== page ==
The emergency injunction Featured

1:08pm EDT October 20, 2006
When most people think of a determination by a court, they think of a final judgment at the end of a trial. However, courts also have the authority to take action before the final disposition of a case when it is determined that action is necessary to preserve the status quo while the litigation proceeds toward a trial. This action is known as a temporary restraining order or an emergency injunction.

A business should consider use of an emergency injunction when another party is breaching an obligation or violating a right of the business that is likely to cause irreparable harm, which is generally considered to be harm that cannot be corrected with a payment of money, according to Steven G. Hall, a partner at Gambrell & Stolz LLP.

“Consider a lawsuit over ownership of a unique piece of art,” he says. “If one of the parties has possession of the art and announces an intention to sell the art, the other party may well be able to pursue an emergency injunction to prevent the sale and preserve the status quo until the question of rightful ownership can be resolved.”

Smart Business spoke with Hall about how and why a business might consider obtaining emergency injunctive relief.

Why would a business consider using an emergency injunction?
Some of the more common business scenarios for using an injunction include preventing a former employee from competing against your business in violation of a noncompete agreement; preventing a supplier from improperly withholding materials; and preventing use of intellectual property such as patented technology, copyrighted materials or trademarks and trade dress.

How does a business obtain emergency injunctive relief?
It can be difficult to obtain ‘emergency’ injunctive relief because the court requires a showing of several factors before it will act. Our legal system prefers to wait until each party has had an opportunity to fully develop its case and present it at trial before taking any action. Before a court will bypass this preference and take emergency action, it will require a real showing of right and need.

Generally, the factors that need to be demonstrated to obtain an emergency injunction are a substantial likelihood that the business will ultimately prevail on the merits; a showing that there will be irreparable harm to the business if emergency relief is not granted; and that the balancing of the hardships that will be caused by injunction favors the grant of the injunction.

Are there limits on a court’s ability to grant injunctive relief?
The courts have broad authority to order what they believe is necessary to protect the status quo, but should do no more than is necessary and should fashion the relief in the manner that is least intrusive. For example, in the case of a raw material supplier who seeks to breach its contract and withhold materials that are immediately necessary, a court might require continuing shipments, but only until an alternative supplier can be obtained.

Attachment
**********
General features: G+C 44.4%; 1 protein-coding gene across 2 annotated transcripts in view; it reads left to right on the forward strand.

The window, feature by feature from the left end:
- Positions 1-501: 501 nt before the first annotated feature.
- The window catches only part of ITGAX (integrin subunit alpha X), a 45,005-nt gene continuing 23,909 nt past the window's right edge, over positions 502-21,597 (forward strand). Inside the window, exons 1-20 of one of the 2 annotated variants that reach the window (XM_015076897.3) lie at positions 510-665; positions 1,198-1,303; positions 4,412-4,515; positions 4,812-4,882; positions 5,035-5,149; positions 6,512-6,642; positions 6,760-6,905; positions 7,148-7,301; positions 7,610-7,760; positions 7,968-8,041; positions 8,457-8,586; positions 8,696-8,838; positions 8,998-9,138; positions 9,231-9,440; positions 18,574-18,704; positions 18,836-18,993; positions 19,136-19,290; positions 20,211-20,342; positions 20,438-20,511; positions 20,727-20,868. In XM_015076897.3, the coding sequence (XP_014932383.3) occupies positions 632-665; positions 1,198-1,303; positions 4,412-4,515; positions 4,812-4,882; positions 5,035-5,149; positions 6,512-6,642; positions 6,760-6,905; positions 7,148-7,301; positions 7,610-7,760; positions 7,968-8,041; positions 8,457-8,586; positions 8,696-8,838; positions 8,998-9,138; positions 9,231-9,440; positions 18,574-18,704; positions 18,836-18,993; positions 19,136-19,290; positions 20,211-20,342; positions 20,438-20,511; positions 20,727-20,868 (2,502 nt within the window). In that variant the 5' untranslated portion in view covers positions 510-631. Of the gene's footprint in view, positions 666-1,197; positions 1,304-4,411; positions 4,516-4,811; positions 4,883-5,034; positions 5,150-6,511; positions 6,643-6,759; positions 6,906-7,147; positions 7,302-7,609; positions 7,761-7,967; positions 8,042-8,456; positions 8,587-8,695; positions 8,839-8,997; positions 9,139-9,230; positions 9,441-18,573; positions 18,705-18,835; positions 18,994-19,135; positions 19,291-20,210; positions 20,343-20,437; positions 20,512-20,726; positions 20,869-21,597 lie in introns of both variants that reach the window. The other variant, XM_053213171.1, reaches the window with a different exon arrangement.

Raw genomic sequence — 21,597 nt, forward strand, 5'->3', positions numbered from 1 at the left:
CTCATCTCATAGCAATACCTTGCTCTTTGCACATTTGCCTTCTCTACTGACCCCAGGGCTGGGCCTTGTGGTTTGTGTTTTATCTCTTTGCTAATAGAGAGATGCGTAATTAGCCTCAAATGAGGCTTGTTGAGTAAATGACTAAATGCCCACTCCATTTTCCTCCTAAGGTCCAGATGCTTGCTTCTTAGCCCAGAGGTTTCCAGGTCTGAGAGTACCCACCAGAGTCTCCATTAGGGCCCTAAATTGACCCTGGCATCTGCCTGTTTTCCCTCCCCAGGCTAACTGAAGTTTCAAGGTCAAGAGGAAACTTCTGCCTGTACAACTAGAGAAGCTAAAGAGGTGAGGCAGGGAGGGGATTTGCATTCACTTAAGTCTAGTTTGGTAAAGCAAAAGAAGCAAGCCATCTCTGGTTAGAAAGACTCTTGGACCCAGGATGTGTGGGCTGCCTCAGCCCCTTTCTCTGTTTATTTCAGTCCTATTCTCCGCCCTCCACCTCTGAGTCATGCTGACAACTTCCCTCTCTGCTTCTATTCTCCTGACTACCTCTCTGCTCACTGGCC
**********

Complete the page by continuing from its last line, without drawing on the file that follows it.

What types of injunctive relief are available prior to the trial of a case?
Two types of pre-disposition relief are a temporary restraining order, which is usually obtained first in a more truncated procedure; and a preliminary injunction that involves a more detailed presentation of evidence.

A temporary restraining order is usually sought and obtained where there is an immediate need to preserve the status quo. The circumstances usually do not allow for full notice of what is coming to the other side and therefore the relief is generally limited to 30 days. If the party seeking the emergency relief believes that the injunction is needed for longer, it must then pursue a preliminary injunction, which can last until final disposition of the case on the merits.

Both the temporary restraining order and the preliminary injunction must be sought within a formal lawsuit.

What should a business consider before asking its lawyers to pursue emergency injunctive relief?
The decision to pursue injunctive relief must be made with careful consideration of multiple factors, including: the merits and size of the underlying dispute; the likelihood that the request for injunctive relief will be granted; the additional legal time and expense that will be required to convince the court to act on an emergency basis prior to the end of the trial; and the effect that the grant or denial of the requested injunction will have on the case.

STEVEN HALL is a partner in the Litigation Department at Gambrell & Stolz LLP. He is significantly involved in cases on behalf of clients who seek to obtain or defend against claims for injunctive relief. Reach him at (404) 221-6515 or shall@gambrell.com.